In addition, we've almost doubled school funding and we're investing in more training places and better quality training. It is these types of investments that make Australia a top-performing developed country in terms of the quality of our educational system. But we know we have to achieve even more if we are to make the most of the opportunities presented by this century, especially given some of the rapid improvements in education performance by other nations, especially those in this region. As part of the White Paper process we're also looking at ways to encourage cross-border research collaboration, particularly with Asia. Stronger research links will be important in promoting a greater shared understanding of regional issues, and will help Australia and our neighbours plug into more regional opportunities.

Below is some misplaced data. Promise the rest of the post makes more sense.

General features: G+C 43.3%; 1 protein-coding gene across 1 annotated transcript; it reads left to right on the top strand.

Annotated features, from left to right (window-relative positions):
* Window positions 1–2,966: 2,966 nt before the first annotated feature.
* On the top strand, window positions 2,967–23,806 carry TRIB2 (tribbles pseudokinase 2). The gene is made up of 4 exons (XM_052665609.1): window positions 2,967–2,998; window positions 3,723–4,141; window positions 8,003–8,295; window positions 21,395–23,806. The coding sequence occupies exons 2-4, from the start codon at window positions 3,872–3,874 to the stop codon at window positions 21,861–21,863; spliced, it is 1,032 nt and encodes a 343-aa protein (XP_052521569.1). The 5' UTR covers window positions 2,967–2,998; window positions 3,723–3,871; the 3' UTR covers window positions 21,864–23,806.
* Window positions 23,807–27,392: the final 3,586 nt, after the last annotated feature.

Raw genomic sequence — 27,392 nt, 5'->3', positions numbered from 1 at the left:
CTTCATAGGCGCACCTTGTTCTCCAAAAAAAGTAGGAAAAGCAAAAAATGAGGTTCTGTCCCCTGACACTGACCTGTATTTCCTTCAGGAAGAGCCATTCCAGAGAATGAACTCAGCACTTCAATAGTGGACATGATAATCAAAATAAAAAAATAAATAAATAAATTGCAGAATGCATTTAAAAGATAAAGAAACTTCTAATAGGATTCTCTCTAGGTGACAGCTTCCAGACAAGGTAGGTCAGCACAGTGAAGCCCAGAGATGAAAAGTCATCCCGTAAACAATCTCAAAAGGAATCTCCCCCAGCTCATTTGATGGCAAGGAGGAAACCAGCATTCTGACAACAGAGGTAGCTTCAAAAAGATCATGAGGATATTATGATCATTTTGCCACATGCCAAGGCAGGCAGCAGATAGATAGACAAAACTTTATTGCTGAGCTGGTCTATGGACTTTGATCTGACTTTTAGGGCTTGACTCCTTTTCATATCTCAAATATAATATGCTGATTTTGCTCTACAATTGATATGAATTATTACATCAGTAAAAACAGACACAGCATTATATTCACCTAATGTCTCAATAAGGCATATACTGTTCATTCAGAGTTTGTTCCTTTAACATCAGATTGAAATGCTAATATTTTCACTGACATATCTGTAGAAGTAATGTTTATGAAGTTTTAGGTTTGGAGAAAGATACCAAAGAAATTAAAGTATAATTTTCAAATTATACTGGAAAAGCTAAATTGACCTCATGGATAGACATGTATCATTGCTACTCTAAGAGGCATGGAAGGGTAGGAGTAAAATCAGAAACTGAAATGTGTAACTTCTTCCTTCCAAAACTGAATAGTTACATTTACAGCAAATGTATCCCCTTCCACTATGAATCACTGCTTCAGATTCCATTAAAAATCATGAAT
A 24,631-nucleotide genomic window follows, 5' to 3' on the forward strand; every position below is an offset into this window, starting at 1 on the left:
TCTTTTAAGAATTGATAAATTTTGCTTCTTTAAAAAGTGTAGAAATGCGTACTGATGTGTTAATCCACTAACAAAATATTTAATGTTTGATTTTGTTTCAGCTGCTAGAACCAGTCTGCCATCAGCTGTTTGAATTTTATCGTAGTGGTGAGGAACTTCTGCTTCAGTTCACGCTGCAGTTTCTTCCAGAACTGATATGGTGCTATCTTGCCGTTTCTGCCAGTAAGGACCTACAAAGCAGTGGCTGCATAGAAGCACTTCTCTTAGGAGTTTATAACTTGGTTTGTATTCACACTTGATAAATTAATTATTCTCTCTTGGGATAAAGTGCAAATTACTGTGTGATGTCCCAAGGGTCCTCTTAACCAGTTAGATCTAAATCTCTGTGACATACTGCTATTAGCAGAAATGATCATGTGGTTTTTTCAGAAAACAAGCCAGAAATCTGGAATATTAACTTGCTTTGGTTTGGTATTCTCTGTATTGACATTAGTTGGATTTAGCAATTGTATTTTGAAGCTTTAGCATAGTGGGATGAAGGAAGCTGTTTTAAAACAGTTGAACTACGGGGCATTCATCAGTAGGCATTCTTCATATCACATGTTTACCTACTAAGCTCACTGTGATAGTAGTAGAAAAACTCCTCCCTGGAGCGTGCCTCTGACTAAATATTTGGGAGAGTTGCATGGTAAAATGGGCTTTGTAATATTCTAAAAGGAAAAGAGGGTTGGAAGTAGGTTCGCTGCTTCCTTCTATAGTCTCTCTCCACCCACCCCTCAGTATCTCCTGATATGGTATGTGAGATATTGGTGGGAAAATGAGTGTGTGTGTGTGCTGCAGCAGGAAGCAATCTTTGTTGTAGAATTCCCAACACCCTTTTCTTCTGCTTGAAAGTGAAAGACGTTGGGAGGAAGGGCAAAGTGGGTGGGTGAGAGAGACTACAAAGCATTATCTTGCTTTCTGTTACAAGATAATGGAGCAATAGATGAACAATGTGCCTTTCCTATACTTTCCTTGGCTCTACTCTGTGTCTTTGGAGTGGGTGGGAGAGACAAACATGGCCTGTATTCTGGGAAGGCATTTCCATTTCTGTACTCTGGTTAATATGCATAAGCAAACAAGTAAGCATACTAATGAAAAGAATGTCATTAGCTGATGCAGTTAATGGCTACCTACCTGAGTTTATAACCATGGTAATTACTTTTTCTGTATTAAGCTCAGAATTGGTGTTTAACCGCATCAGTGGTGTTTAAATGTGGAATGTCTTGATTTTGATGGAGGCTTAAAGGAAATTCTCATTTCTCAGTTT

Forty years ago, Prime Minister Gough Whitlam touched down in China to establish diplomatic engagement with China and the region. Twenty years ago, Prime Minister Paul Keating called on Australians to lift our gaze to the region. Today, I can proudly stand here and say that Australia has worked hard to become a partner in Asia, and will work even harder in the decades to come to build prosperity in the region and beyond.

Thank you, and I look forward to taking your questions.